“Ten days in London,” I anticipated and began to compile a list of everything that needs to be seen. Gradually, the list grew longer and longer and was infiltrated by some sights that are beyond London. Our journey to England was conceived before our fall trip. As a warm-up, we visited most British city of America – Victoria, British Columbia and I ordered few dresses in Marks and Spencer in London. Also, a lot of British sitcoms and history series were watched at home. Finally, when Labor Day holiday was approaching we made a move.
Table of Content:
Downton Abbey – visiting Lord and Lady Carnarvon
Highclere Castle was number one on my list of must-see sights in England. When the castle website showed me that all tickets were sold until the end of the year, I was rather disappointed. But somewhere dip down I knew I will be waking on its grounds one way or another. As TripAdvisor recommended, we got to Highclere earlier in the morning to beat the crowds.
The narrow country road ran through wast green rolling hills with white sheep dots. After a few turns, graceful openwork castle turrets appeared behind a hill. Finally, my dream came through – I’m at Downton Abbey! “Look”, I cried to Alex, “Lady Mary liked to walk here”. “And over there they had County Fair”.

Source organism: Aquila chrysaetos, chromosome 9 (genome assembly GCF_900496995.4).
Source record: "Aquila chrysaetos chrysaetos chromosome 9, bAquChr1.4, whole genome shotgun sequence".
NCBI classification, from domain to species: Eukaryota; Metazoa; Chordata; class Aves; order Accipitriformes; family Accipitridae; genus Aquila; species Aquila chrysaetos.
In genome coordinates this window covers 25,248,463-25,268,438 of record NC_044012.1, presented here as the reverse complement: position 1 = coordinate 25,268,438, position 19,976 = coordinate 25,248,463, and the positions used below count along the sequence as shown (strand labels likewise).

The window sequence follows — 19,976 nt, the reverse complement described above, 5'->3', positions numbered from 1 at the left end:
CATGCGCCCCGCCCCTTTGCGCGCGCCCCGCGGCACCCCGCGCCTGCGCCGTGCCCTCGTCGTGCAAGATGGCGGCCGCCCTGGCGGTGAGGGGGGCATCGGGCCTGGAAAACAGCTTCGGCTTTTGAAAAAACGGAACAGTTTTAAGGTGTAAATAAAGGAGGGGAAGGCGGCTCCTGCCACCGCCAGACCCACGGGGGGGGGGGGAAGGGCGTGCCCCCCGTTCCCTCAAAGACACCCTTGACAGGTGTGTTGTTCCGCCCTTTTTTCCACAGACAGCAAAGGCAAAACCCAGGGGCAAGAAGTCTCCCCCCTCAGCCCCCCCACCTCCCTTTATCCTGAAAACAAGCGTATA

The ticket booth was open and had plenty passes for walk-in visitors. What a relief! Inside the castle, everything looks and feels pretty much like in the movie. It felt like visiting good friends, I “walked” there so many times in 7 seasons and know every room by a heart. “Oh, it is the library, there is Lord Grantham desk, Lady Mary’s bedroom, and the arched gallery where they carried unfortunate Mr. Pamuk”.
I found out that there was no downstairs – no Mrs. Patmore kitchen or staff dining room, no Carson or Mrs. Hughes rooms. These were filmed in the studio in London. Instead, I discovered a real treasure – Egyptian exhibition, full of artifacts and antiquities – the remains of the collection of the 5th Earl of Carnarvon. How is Egypt connected to the owner of the estate I will tell some other time, do not forget to follow us.
After a walk in the beautiful park and delicious lunch, it was a time to say goodbye. Alex almost dragged me out, I did not want to leave but we had one more place to see.
Birthplace of Modern Computing. Bletchley Park
All fans of Benedict Cumberbatch probably know who Allan Turing is and what he was working on at Bletchley Park. Some of them even heard about Turing machine. For those who not – it’s a theoretical machine that can simulate any computer algorithm. Alex and I as IT people knew about the birthplace of modern computing before “The Imitation Game” movie was shot.